Dawn Reader

Dawn Reader
from Open Door Coffee Co.; Hudson, OH; Oct. 26, 2016

Wednesday, January 25, 2017

Frankenstein Sundae, 279

The year 1831 was significant for Mary for another reason: She published a revised version of Frankenstein. (In 1824, her father had made some slight changes in the book for another republication.) In 1831, she made some substantive changes. In the original (1818), for example, she had Victor marry his cousin Elizabeth, but in the revision she becomes, instead, a girl his family had adopted. (Whatever the case, Elizabeth does not live long, thanks to … you get three guesses.) Mary also removed some of the scientific references. And there were other changes that, collectively, merit—in the view of most scholars—the adjective significant.
But the great gift to fans of Mary and the book is her 1831 “Introduction,” in which she explains the genesis of the novel—those stormy nights and days on Lake Geneva in the summer of 1816, the ghost-story-writing project that Byron had suggested, her frustrations about her initial failure to come up with a good idea.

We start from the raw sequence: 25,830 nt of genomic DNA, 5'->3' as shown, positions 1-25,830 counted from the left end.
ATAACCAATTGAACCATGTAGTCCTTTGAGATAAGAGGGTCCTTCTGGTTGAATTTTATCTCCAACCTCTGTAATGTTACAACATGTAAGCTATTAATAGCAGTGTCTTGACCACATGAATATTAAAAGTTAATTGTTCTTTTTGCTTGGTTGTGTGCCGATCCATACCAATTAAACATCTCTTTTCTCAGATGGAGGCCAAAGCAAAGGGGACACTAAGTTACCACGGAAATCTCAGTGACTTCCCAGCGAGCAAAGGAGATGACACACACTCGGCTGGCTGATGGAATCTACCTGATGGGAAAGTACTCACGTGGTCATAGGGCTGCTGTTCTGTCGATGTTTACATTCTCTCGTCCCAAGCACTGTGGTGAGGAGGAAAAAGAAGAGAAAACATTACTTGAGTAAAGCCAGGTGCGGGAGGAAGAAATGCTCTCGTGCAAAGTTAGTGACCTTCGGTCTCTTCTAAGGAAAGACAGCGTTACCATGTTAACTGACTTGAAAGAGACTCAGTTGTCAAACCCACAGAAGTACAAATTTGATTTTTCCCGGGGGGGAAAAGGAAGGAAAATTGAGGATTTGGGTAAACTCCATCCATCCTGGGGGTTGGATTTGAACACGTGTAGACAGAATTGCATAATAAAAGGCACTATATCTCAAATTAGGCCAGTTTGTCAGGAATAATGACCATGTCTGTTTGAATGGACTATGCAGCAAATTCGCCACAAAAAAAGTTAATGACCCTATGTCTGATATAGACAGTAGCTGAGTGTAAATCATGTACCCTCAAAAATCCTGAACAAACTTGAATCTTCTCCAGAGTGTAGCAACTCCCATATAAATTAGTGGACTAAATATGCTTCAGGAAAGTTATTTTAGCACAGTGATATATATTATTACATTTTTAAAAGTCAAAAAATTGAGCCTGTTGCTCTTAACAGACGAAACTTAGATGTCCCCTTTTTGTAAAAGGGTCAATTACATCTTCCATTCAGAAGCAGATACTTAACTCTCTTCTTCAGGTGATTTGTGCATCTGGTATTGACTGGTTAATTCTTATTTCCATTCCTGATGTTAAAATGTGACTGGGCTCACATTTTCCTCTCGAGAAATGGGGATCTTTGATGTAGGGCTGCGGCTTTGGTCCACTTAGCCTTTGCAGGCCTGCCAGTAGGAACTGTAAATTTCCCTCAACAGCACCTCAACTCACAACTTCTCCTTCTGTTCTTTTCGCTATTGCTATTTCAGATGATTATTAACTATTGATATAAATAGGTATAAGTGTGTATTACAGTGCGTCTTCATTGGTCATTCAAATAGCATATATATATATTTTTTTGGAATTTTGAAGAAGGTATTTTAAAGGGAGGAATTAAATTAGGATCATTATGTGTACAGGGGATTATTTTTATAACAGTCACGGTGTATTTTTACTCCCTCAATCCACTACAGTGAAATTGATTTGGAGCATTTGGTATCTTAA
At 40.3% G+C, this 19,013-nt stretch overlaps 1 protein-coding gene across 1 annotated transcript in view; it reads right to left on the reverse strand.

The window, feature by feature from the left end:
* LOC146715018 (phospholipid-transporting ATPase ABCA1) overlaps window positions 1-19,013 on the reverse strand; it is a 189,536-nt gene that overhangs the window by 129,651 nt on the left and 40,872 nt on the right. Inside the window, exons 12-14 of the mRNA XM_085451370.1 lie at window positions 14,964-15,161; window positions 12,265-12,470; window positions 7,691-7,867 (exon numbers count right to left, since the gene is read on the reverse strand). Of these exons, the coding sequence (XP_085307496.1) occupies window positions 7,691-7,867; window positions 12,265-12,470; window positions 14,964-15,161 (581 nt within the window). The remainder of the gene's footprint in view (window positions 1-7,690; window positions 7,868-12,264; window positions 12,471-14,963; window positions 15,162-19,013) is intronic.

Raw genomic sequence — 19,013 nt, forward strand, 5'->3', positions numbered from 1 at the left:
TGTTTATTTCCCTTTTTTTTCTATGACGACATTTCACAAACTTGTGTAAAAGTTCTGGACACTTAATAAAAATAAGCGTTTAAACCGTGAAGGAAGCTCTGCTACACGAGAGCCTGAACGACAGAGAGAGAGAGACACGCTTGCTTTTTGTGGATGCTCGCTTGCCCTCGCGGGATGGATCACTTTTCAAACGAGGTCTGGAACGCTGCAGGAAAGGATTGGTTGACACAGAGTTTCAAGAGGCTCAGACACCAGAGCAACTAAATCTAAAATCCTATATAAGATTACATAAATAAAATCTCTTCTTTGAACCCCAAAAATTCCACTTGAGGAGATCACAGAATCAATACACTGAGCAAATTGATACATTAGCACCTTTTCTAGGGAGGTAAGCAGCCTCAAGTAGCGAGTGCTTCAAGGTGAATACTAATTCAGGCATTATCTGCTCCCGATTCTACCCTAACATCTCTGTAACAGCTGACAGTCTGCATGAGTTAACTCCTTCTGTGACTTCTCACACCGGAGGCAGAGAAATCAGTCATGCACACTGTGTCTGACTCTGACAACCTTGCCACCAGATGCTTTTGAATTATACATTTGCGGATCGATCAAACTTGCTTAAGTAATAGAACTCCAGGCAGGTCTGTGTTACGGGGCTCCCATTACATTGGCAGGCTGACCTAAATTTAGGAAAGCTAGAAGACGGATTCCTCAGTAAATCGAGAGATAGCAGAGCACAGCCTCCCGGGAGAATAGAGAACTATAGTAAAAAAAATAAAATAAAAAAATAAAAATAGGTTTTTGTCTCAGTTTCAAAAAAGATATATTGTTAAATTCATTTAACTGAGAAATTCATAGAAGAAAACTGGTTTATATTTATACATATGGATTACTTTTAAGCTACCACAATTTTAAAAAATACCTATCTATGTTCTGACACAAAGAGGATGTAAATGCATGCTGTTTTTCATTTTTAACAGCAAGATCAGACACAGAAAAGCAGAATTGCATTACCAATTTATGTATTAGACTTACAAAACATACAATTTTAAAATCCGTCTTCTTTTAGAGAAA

Then—this famous passage about what happened late one night: When I placed my head on the pillow, I did not sleep, nor could I be said to think. My imagination, unbidden, possessed and guided me, gifting the successive images that arose in my mind with a vividness far beyond the usual bounds of reverie. I saw—with shut eyes, but acute mental vision,—I saw the pale student of unhallowed arts kneeling beside the thing he had put together. I saw the hideous phantasm of a man stretched out, and then, on the working of some powerful engine, show signs of life, and stir with an uneasy half vital motion.[i]
In that “Introduction,” she also credits Bysshe for encouraging her to expand her story into a novel, and she refers to her work with a phrase that has become famous enough to serve as a title of other books about her and her work—my hideous progeny.[ii]
Most scholars agree that Mary embellished—even sanitized—that summer and its various doings. (They were a rowdy crew—Byron, Bysshe, Mary, Claire, Dr. Polidori.) But there is certainty, too, that there is a core of truth in Mary’s bright apple.

[i] “Frankenstein; or, The Modern Prometheus,” The Novels and Selected Works of Mary Shelley, vol. 1 (London: William Pickering, 1996), 179.
[ii] Ibid., 180; on Amazon.com, search, using the title line, “hideous progeny,” and you will find quite a selection, including editor Steven Earl Forry’s Hideous Progenies: Dramatizations of Frankenstein from the Nineteenth Century to the Present (Philadelphia: U of Pennsylvania P, 1990). It’s a book I’ve used a lot.

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